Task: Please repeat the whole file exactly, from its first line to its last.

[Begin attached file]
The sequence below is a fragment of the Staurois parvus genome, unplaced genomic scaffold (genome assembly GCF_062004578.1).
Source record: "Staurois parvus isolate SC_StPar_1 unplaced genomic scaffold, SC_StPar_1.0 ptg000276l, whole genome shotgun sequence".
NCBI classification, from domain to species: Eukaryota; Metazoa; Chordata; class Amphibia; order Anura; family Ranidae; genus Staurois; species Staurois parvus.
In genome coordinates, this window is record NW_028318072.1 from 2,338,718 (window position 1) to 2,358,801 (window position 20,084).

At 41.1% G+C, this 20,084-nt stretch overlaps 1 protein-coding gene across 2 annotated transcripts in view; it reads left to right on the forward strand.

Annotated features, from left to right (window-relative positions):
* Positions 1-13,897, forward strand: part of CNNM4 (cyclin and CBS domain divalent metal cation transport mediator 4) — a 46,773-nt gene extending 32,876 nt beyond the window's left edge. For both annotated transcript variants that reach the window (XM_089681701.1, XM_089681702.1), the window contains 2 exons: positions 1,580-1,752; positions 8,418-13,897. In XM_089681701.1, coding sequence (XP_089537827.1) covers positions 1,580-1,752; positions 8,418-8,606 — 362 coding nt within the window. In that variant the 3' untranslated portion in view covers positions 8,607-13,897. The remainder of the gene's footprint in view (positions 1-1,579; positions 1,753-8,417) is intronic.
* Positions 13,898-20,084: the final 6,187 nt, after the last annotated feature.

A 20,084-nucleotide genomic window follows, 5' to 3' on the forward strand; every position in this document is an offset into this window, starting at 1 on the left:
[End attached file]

The sequence below is a fragment of the Staurois parvus genome, unplaced genomic scaffold (genome assembly GCF_062004578.1).
Source record: "Staurois parvus isolate SC_StPar_1 unplaced genomic scaffold, SC_StPar_1.0 ptg000276l, whole genome shotgun sequence".
NCBI classification, from domain to species: Eukaryota; Metazoa; Chordata; class Amphibia; order Anura; family Ranidae; genus Staurois; species Staurois parvus.
In genome coordinates, this window is record NW_028318072.1 from 2,338,718 (window position 1) to 2,358,801 (window position 20,084).

At 41.1% G+C, this 20,084-nt stretch overlaps 1 protein-coding gene across 2 annotated transcripts in view; it reads left to right on the forward strand.

Annotated features, from left to right (window-relative positions):
* Positions 1-13,897, forward strand: part of CNNM4 (cyclin and CBS domain divalent metal cation transport mediator 4) — a 46,773-nt gene extending 32,876 nt beyond the window's left edge. For both annotated transcript variants that reach the window (XM_089681701.1, XM_089681702.1), the window contains 2 exons: positions 1,580-1,752; positions 8,418-13,897. In XM_089681701.1, coding sequence (XP_089537827.1) covers positions 1,580-1,752; positions 8,418-8,606 — 362 coding nt within the window. In that variant the 3' untranslated portion in view covers positions 8,607-13,897. The remainder of the gene's footprint in view (positions 1-1,579; positions 1,753-8,417) is intronic.
* Positions 13,898-20,084: the final 6,187 nt, after the last annotated feature.

A 20,084-nucleotide genomic window follows, 5' to 3' on the forward strand; every position in this document is an offset into this window, starting at 1 on the left: